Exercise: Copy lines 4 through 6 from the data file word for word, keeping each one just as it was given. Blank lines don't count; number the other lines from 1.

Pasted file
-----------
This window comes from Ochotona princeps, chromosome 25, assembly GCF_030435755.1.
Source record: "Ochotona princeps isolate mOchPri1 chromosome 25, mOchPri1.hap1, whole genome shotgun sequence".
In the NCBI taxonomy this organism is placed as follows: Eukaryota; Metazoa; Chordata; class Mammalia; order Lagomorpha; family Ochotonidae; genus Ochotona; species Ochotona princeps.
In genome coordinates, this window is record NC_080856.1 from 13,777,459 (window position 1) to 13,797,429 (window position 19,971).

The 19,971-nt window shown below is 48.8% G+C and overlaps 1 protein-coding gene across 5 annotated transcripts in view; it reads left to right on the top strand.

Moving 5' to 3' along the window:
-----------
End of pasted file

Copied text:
In genome coordinates, this window is record NC_080856.1 from 13,777,459 (window position 1) to 13,797,429 (window position 19,971).

The 19,971-nt window shown below is 48.8% G+C and overlaps 1 protein-coding gene across 5 annotated transcripts in view; it reads left to right on the top strand.

Moving 5' to 3' along the window: